Under Forlano's mentorship, students may investigate:
- seasonal and steroid hormone regulation of dopamine and serotonin in a vocal fish (by comparing monoamine content in the brain between and within sexes, across reproductive and behavioral states and after experimental hormone treatment),
- neurochemical characterization of neurons activated during behavioral response to acoustic social signals (by using double label immunofluorescence to identify the neurochemical phenotype of neurons showing immediate early gene induction during a directed behavioral response), and
- non-classical estrogen-signaling pathways in vocal-acoustic circuitry (by quantifying activated neurons after acute estrogen exposure).
Associate Professor Grasso's research is dedicated to discovering mechanisms that control and coordinate behavior. He uses biomimetic robots and computer simulations in parallel with animal behavior studies to validate theories of behavior. Using a comparative approach, neural, evolutionary and ecological constraints on behavior are central to his work, which holds that a complete understanding of a behavior must include these constraints. Research models for these studies are typically advanced marine invertebrates such as crustaceans (spiny, slipper and clawed lobsters) and cephalopods (octopuses and cuttlefishes) and lower vertebrates such as fish (catfish) and amphibians (axolotls). The overarching aim of parallel behavioral and robotic studies is to achieve an understanding of the organism’s behavior through sequential hypotheses tests that eliminate unlikely operations of the entire nervous system. His research avoids functionally irrelevant biological details and takes the computational perspective that simulation and robot models must embody a cogent theoretical formulation.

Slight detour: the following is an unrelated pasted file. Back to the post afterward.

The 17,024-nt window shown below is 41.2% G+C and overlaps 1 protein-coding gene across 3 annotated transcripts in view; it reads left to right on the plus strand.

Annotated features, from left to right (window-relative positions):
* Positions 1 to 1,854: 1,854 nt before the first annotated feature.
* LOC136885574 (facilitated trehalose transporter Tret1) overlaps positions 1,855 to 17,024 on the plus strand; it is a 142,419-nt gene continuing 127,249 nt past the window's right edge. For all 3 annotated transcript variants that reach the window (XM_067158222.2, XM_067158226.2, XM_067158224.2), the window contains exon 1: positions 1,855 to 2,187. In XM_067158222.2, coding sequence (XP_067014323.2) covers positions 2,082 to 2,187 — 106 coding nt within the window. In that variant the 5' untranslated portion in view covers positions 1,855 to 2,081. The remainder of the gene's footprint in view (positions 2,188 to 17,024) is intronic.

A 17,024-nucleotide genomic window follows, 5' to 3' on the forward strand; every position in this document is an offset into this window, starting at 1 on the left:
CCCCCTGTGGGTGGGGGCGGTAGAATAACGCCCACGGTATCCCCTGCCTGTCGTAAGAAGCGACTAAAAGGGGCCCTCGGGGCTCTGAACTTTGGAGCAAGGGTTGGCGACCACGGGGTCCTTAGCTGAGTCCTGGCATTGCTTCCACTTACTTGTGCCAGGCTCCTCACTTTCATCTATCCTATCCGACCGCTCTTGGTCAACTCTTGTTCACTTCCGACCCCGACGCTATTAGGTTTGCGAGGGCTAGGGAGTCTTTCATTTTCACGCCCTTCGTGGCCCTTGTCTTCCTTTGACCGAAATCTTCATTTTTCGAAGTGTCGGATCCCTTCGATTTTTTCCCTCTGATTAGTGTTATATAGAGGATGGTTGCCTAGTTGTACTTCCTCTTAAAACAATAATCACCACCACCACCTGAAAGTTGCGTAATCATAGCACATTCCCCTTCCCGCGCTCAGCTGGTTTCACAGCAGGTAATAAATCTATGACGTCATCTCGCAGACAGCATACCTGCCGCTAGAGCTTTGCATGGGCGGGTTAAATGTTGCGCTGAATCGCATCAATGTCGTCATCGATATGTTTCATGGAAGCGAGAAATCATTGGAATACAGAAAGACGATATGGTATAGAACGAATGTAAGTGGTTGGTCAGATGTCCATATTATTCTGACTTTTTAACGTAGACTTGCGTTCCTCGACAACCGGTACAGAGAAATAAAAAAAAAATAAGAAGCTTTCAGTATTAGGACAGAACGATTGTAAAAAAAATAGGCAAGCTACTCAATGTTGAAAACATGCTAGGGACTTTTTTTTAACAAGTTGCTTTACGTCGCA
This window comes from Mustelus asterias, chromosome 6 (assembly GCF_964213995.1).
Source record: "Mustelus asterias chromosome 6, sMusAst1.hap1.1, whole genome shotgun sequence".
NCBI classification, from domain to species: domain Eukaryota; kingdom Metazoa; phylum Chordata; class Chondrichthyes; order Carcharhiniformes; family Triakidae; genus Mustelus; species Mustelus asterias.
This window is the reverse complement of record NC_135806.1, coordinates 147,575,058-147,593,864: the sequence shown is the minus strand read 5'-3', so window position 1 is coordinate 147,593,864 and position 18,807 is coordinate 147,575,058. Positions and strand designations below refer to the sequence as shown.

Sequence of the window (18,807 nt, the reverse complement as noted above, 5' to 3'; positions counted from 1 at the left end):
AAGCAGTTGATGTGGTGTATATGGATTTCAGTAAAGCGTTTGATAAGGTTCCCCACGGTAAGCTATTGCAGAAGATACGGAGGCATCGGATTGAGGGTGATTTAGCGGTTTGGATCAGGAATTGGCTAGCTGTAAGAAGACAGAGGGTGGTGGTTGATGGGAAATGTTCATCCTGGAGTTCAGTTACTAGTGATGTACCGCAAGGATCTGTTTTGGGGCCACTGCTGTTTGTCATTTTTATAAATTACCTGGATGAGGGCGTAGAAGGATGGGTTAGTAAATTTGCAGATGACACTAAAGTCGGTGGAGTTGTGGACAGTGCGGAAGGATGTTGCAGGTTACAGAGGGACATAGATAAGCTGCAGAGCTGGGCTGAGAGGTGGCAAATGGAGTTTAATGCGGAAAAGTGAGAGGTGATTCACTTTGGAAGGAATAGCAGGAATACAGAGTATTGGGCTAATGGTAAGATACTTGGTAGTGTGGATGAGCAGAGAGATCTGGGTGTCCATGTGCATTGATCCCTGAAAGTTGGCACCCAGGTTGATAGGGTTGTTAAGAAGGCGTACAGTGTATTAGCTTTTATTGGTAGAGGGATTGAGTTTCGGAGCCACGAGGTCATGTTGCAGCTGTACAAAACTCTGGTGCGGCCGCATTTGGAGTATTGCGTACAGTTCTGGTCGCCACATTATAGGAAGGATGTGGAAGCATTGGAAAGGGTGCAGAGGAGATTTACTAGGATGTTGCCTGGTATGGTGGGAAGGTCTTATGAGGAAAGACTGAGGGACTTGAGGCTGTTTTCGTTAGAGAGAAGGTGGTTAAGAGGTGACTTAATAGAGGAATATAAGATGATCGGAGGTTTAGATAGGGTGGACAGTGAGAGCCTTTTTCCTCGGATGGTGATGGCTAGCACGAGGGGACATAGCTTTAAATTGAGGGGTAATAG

Under Grasso's mentorship, students may investigate:
- mobile robot studies of exploratory and orientation behavior using artificial neural network control — such studies parallel the searching and orientation behaviors of crustaceans,
- investigation of dexterous control and manipulation by cephalopods such as octopus and cuttlefish and exploration of space by crustaceans such as freshwater crayfish and lobsters, and